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Monday, February 10, 2020

A Descriptive Revenue Analysis of a Wound-center IR Collaboration To Treat Lower Extremity Venous Ulcers

Clinical question
How much revenue will be created by treating patients with venous leg ulcers in a joint collaboration between a wound care center and IR?

Take-away point
This joint venture between IR and wound care clinic generated revenue not only through procedures but also E&M, and imaging.

Ruohoniemi, David M. et al. A Descriptive Revenue Analysis of a Wound-Center IR Collaboration to Treat Lower Extremity Venous Ulcers. Journal of Vascular and Interventional Radiology, Volume 30, Issue 12, 1988 - 1993.

Click here for abstract

Study design
Retrospective review of 36 venous ulcer patients

Funding source

Academic center, New York University School of Medicine

Figure 3. Relative wRVU contribution to total wRVU by category. (b) Relative revenue contribution by category. wRVU=workrelative value units.


Treatment of venous leg ulcers (VLU) requires a collaborative effort with a wound care center. The authors studied the revenue generated by developing a collaborative effort with the wound care center. Patients referred to IR were patients with previous stents, filters or what was considered “more difficult venous disease”. Patients were initially evaluated in a dedicated outpatient facility. Follow up was usually at 3 and 6 months, at which time further intervention or imaging was considered.

36 patients were included in the study, 15 patients underwent (16 procedures), 21 were evaluated but did not undergo an intervention. Sources of revenue included E&M visits (initial evaluation and follow up, diagnostic imaging (before and after procedure) and procedures. CPT codes were used to account for E&M visits, diagnostic studies and procedures. The professional component (wRVUs) was calculated based on the E&M visits, diagnostic imaging and procerus.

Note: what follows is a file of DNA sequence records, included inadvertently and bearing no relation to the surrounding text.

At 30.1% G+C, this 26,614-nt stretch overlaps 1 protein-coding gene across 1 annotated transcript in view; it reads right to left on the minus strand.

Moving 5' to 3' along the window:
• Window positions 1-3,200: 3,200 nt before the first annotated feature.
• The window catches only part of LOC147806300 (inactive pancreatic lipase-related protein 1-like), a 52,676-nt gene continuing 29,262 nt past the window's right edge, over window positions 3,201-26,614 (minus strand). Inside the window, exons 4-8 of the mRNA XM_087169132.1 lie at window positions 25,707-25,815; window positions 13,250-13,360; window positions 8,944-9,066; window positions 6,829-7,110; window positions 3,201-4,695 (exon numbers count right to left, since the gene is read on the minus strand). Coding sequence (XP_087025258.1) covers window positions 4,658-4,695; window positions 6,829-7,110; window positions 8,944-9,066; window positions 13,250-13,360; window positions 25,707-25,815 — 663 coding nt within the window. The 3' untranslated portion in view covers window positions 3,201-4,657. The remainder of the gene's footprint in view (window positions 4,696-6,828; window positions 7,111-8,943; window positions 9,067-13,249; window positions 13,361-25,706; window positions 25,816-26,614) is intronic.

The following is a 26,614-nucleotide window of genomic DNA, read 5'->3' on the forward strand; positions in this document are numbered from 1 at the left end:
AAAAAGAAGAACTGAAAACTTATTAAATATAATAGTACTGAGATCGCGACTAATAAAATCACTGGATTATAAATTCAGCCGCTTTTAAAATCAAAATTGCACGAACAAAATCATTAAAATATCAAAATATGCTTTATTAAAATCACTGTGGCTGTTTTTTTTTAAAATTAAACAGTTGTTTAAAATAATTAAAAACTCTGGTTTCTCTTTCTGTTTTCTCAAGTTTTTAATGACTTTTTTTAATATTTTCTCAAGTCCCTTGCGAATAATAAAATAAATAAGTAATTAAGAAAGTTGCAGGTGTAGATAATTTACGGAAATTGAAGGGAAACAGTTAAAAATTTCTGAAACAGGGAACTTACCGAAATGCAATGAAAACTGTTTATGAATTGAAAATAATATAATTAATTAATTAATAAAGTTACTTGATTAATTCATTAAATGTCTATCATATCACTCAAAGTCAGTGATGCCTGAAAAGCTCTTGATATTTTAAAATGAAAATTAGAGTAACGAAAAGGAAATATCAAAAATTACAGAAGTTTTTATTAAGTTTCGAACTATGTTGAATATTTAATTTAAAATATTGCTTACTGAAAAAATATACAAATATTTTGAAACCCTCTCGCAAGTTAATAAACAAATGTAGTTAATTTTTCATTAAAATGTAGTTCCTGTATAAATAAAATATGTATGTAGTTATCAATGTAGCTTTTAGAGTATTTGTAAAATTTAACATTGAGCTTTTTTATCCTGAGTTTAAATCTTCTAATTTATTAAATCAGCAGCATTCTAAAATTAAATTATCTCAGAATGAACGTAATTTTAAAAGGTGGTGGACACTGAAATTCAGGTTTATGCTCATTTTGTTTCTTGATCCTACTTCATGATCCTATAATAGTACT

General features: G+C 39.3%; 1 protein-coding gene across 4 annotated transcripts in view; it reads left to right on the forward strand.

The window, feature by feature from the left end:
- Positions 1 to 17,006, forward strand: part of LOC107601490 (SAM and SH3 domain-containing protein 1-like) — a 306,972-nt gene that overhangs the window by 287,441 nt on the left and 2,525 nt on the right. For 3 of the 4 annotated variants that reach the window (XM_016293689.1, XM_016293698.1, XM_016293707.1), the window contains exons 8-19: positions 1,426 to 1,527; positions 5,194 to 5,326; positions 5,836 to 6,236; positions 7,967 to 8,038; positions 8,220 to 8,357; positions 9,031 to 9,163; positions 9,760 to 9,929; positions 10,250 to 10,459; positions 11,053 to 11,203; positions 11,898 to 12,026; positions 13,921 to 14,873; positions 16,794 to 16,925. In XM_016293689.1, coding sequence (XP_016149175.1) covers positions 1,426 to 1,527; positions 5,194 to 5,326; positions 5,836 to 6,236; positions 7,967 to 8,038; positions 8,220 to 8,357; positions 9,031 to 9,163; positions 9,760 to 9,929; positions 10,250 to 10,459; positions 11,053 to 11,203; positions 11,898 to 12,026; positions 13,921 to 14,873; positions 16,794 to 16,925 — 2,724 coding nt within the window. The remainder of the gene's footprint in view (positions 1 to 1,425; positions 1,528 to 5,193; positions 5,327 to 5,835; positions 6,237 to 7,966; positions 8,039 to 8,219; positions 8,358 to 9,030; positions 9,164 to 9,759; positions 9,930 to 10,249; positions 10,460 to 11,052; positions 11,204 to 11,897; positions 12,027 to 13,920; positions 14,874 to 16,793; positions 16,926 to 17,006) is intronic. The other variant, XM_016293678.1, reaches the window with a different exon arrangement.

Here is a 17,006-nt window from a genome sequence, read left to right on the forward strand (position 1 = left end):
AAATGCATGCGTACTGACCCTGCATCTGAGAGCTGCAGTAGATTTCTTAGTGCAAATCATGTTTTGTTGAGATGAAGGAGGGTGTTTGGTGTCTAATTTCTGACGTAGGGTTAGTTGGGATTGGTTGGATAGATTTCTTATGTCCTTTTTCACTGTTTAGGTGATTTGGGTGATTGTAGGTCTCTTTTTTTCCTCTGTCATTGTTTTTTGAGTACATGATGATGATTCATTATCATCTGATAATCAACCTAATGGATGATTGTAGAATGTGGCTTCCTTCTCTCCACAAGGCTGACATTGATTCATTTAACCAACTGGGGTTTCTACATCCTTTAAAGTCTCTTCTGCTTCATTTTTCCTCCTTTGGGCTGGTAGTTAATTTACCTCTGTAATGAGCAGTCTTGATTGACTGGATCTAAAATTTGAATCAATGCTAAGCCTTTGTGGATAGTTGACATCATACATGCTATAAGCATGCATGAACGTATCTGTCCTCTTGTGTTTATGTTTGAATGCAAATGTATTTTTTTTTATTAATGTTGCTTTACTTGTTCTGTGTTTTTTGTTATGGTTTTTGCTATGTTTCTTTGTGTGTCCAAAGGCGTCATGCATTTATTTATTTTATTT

The authors report 70 total clinic visits (36 initial, 34 follow up) and 3.6 new consultations per month. 31 pre-procedural imaging studies were ordered and procedural patients required 11 post-procedure studies. The total wRVU generated from this venture was 518.15, 24% wRVUS were due to E&M, 10% from diagnostic studies and 66% from procedures. 86% of wRVUs were due to procedure patients. This translated to a total revenue of $37,522 over 10 months, 58% was due to procedures, 23% to E&M and 28% to diagnostic imaging. Intervention patents accounted for 80% of the revenue, and on average the individual patient revenue was $624 (range $110-$3,077).

The findings of the study support the concept that clinical involvement is not only good for patient care, but can also result in revenue for an IR practice. The authors use several examples to show how E&M codes provide significant revenue to other specialties (20% of revenue for vascular surgery and 40% for cardiology). The authors highlight that the revenue was derived from CMS rates and therefore it underestimates revenue by not taking into account private payers. The study also references data from an IVC filter clinic that generated $712 per patient, which was more than the average revenue per patient in the joint wound care clinic collaboration ($624), but less than the median intervention patient revenue ($1,931) and less than the pathway per patient revenue ($1,042). Overall an IVC filter clinic will lead to $22,775 over 10 months (compared to the $35,000 in the joint venture).

The authors identify that this study is limited by data from a single tertiary center, as well as lack of data for actual collections and charges, technical procedural revenue and hospital procedural revenue.

In conclusion, the authors find that a joint wound care-IR collaboration in the care of VLU patients may lead to substantial revenue from not only procedures but also E&M and diagnostic imaging.


The authors provide more evidence that IR clinic and IR clinical involvement, is not only good medical practice, but may also become an important source of revenue. The authors provide examples on how similar specialties (Vascular surgery and Cardiology) derive significant revenue from E&M codes. It is clear that patients that undergo procedures, lead to a higher revenue, but the revenue generated from non-procedure patients is not negligible (20% of total revenue). Joint ventures with practices that have patients in common (wound clinic, podiatry) will lead not only to better clinical care and better outcomes, but potentially more referrals as well as creating other collaborative efforts (diabetic foot wounds, critical limb ischemia, etc).

Post author
Carlos J. Guevara, MD, FSIR
Assistant Professor of Radiology and Surgery
Division of Interventional Radiology
Mallinckrodt Institute of Radiology, St Louis, MO

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